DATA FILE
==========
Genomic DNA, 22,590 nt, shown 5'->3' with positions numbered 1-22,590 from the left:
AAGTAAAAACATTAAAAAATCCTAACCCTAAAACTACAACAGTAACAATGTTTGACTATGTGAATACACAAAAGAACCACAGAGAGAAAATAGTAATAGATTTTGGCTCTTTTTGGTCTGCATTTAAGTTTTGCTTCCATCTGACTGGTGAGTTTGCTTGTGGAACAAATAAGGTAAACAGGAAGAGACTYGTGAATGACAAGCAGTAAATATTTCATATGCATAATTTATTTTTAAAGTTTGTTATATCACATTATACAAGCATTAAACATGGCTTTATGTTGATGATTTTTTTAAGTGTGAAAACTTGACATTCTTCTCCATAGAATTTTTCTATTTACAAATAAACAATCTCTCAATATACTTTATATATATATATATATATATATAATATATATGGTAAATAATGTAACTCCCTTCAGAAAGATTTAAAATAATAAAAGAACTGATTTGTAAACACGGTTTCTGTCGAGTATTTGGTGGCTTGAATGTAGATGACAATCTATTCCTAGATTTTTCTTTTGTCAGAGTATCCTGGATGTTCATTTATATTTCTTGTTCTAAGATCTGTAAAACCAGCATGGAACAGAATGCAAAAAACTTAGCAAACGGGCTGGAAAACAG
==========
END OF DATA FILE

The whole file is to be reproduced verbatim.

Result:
Genomic DNA, 22,590 nt, shown 5'->3' with positions numbered 1-22,590 from the left:
AAGTAAAAACATTAAAAAATCCTAACCCTAAAACTACAACAGTAACAATGTTTGACTATGTGAATACACAAAAGAACCACAGAGAGAAAATAGTAATAGATTTTGGCTCTTTTTGGTCTGCATTTAAGTTTTGCTTCCATCTGACTGGTGAGTTTGCTTGTGGAACAAATAAGGTAAACAGGAAGAGACTYGTGAATGACAAGCAGTAAATATTTCATATGCATAATTTATTTTTAAAGTTTGTTATATCACATTATACAAGCATTAAACATGGCTTTATGTTGATGATTTTTTTAAGTGTGAAAACTTGACATTCTTCTCCATAGAATTTTTCTATTTACAAATAAACAATCTCTCAATATACTTTATATATATATATATATATATATAATATATATGGTAAATAATGTAACTCCCTTCAGAAAGATTTAAAATAATAAAAGAACTGATTTGTAAACACGGTTTCTGTCGAGTATTTGGTGGCTTGAATGTAGATGACAATCTATTCCTAGATTTTTCTTTTGTCAGAGTATCCTGGATGTTCATTTATATTTCTTGTTCTAAGATCTGTAAAACCAGCATGGAACAGAATGCAAAAAACTTAGCAAACGGGCTGGAAAACAG